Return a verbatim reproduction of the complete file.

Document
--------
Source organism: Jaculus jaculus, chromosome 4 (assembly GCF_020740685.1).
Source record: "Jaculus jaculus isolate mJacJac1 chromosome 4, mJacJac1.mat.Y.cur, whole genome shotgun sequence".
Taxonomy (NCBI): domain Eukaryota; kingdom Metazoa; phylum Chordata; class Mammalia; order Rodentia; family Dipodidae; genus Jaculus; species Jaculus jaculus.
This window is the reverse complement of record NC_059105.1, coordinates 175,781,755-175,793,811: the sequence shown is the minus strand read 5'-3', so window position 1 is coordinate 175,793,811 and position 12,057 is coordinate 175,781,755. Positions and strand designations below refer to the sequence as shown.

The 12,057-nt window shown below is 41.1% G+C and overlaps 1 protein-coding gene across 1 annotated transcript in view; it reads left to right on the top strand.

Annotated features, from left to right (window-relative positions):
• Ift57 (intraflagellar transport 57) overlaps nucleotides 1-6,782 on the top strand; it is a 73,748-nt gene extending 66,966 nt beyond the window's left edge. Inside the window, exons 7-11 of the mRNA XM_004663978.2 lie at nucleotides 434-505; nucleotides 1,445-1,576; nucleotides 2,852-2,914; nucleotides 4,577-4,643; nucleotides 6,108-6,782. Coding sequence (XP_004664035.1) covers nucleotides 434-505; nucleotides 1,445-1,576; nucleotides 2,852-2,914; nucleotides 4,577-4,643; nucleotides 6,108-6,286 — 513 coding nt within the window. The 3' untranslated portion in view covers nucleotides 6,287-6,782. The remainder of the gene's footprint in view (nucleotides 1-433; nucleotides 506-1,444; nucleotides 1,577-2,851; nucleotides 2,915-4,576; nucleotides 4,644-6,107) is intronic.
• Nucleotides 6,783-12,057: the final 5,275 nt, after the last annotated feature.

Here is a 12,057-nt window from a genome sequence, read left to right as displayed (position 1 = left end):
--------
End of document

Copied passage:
Source organism: Jaculus jaculus, chromosome 4 (assembly GCF_020740685.1).
Source record: "Jaculus jaculus isolate mJacJac1 chromosome 4, mJacJac1.mat.Y.cur, whole genome shotgun sequence".
Taxonomy (NCBI): domain Eukaryota; kingdom Metazoa; phylum Chordata; class Mammalia; order Rodentia; family Dipodidae; genus Jaculus; species Jaculus jaculus.
This window is the reverse complement of record NC_059105.1, coordinates 175,781,755-175,793,811: the sequence shown is the minus strand read 5'-3', so window position 1 is coordinate 175,793,811 and position 12,057 is coordinate 175,781,755. Positions and strand designations below refer to the sequence as shown.

The 12,057-nt window shown below is 41.1% G+C and overlaps 1 protein-coding gene across 1 annotated transcript in view; it reads left to right on the top strand.

Annotated features, from left to right (window-relative positions):
• Ift57 (intraflagellar transport 57) overlaps nucleotides 1-6,782 on the top strand; it is a 73,748-nt gene extending 66,966 nt beyond the window's left edge. Inside the window, exons 7-11 of the mRNA XM_004663978.2 lie at nucleotides 434-505; nucleotides 1,445-1,576; nucleotides 2,852-2,914; nucleotides 4,577-4,643; nucleotides 6,108-6,782. Coding sequence (XP_004664035.1) covers nucleotides 434-505; nucleotides 1,445-1,576; nucleotides 2,852-2,914; nucleotides 4,577-4,643; nucleotides 6,108-6,286 — 513 coding nt within the window. The 3' untranslated portion in view covers nucleotides 6,287-6,782. The remainder of the gene's footprint in view (nucleotides 1-433; nucleotides 506-1,444; nucleotides 1,577-2,851; nucleotides 2,915-4,576; nucleotides 4,644-6,107) is intronic.
• Nucleotides 6,783-12,057: the final 5,275 nt, after the last annotated feature.

Here is a 12,057-nt window from a genome sequence, read left to right as displayed (position 1 = left end):